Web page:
I have always felt a pull to nature and wanted my children to enjoy that space as well. But I have found it harder as they have got older to compete against the pull of constant stimulation from gadgets and computer games. Their friends talk about gaming and it seems to have a stronger pull the older they get.
So when I heard about the chance to help set up a site for a Forest School in the village I live in, I was very excited.
My boys were drawn into the fun of making pathways in the wild area and excited by the bugs they found, empty nests, interesting spiders and their webs. They asked about the different plants and trees that we encountered.
Bridging the gap
Through working with our Parish council and a local Forest school company we very soon had money for a bridge over the ditch in to the area, and with the call out to locals for some help, this was built and placed in one day!
I have been constantly amazed at how supportive the whole community have been. Offering their time, hard work and items for the site that they no longer need. The common feedback that I have had from people is that they want their children to be more involved in the outdoors. We all seem to have a common wish but face the same modern electronic battles.
Room to grow and develop
The site has now developed in to much more than a Forest School. We have now set it up as a small charity and offer it out to all as an outdoor learning centre.
A space for all to come and play, explore and build dens. We have such a lot of ideas for activities we would like to offer. Storytelling, outdoor music sessions, home education groups, nature and ecology education for all. Plus Pallet furniture making and evening sessions with a forest school leader for the youths in the area.
I have a really happy feel about what we have achieved and what it is offering the local children.
Risk taking is a part of life and children will never learn to assess their own risks if they are not given the opportunity to do so.
Risky play is a great way to allow this learning to take place. Climbing trees, cooking on an open fire and playing out of a carers sight is all risky but in a setting like this the risks are managed and there are people around to help you if you get stuck.
My children have grown up experiencing fire and the joy of sitting out in the evening with family, talking and feeling the heat. Feeding the fire and toasting marshmallows. They come from a line of fire worshipers!
Mesmerized in the flickering light and crackling logs. They have occasionally touched the end of a hot stick. Momentarily feeling the burn and dropping it. Not hurting themselves but learning very quickly to remember which end of the stick you are poking the fire with.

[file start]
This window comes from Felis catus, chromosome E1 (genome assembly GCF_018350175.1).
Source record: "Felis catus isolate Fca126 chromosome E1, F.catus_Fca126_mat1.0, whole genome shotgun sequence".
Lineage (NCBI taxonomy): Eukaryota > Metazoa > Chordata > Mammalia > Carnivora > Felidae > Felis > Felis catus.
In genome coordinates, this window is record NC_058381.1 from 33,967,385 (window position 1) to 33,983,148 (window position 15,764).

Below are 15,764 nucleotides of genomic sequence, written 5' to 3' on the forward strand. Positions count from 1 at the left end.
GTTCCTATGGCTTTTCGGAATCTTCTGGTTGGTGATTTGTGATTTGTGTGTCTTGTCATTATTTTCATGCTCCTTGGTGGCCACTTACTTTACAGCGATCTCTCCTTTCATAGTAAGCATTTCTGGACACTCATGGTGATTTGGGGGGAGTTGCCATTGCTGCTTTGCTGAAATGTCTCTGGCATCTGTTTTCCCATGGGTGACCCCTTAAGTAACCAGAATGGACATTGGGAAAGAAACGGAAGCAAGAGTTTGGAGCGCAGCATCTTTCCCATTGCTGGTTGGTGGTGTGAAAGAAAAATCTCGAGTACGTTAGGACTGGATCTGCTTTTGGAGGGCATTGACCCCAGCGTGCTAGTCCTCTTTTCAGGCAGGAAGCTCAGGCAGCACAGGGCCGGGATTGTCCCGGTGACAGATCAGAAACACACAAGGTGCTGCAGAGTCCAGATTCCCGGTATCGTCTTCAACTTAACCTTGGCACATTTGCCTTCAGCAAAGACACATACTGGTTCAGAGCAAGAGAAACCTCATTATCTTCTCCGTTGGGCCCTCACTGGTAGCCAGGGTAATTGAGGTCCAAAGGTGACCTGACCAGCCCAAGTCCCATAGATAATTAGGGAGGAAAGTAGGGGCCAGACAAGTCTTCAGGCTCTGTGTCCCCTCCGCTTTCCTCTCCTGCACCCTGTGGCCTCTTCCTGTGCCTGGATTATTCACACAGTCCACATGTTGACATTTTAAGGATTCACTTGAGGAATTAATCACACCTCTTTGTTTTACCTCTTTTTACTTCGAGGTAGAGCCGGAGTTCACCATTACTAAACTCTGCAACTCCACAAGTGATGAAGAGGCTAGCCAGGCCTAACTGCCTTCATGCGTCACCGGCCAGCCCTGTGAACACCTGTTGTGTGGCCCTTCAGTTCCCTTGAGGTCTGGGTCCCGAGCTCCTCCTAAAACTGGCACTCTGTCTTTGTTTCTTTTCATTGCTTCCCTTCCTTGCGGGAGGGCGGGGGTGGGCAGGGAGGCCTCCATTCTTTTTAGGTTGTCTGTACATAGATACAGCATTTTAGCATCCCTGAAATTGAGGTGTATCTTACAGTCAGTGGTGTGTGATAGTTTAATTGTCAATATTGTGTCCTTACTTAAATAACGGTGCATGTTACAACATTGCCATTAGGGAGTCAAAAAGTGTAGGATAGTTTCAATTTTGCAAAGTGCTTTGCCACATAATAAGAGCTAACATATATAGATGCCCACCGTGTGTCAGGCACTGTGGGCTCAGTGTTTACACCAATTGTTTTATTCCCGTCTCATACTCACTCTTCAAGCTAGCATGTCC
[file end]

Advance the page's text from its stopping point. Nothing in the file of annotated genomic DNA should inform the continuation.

They have learnt that marshmallows burn and fall in to the fire if left too long over the flames. That smoke in the face is not nice and that you need to sit upwind to enjoy a fire!
In an age of "Risk assessment" "Safeguarding" and "Blame", we have all become very quick to shelter our children from any danger.
This is of course not a bad thing. No one wants a child to get hurt. No one wants to put a child at risk. But some risks are worth taking! The risk of not taking them is far more harmful!
The general learning that can take place outside is plentiful. It certainly covers all areas of the EYFS.
The opportunity for language development is endless. In this photo you see one of my charges laying in the mud!
He is LOVING it!! We talked about the feel and smell of the mud. We used descriptive language such as "sticky, slippy, thick" mud.
Little "X" told me he was a hippo because he was bigger than a piggy.
I love this quote! The connections that he made to mud, animals that like mud and his size in relation to those animals was wonderful.
There is endless imaginative play happening on this site. Chasing each other around and acting out some story line that they have worked together to create and that changes and develops as the play progresses.
Most houses and gardens are not built with “Play” in mind now. They are not big enough to chase after each other and there does not seem to be the hidey holes that come with large gardens and old houses.
So a safe space for children to enjoy this freedom is important. Having a place to make dens and being allowed to use wood offcuts and mud to enhance their play is exciting and inspiring!
Maybe you know of a small waste area in your community that you could re-purpose? Approach your local council and share with them the importance of this type of play. Be passionate, be creative, take a risk - for the sake of our children.
About the author
Pippa Ashton is an Ofsted rated 'outstanding' childminder, PACEY member and PACEY Local online Facilitator. She has been looking after children since 1995 and has been a private nanny and a childminder. She is a mother of two children and loves spending time outside, enjoying nature, going for walks and playing in the park with her children. She contributes to the PACEY Local online forum with her wonderful creative ideas and blogs at Worms Eye View.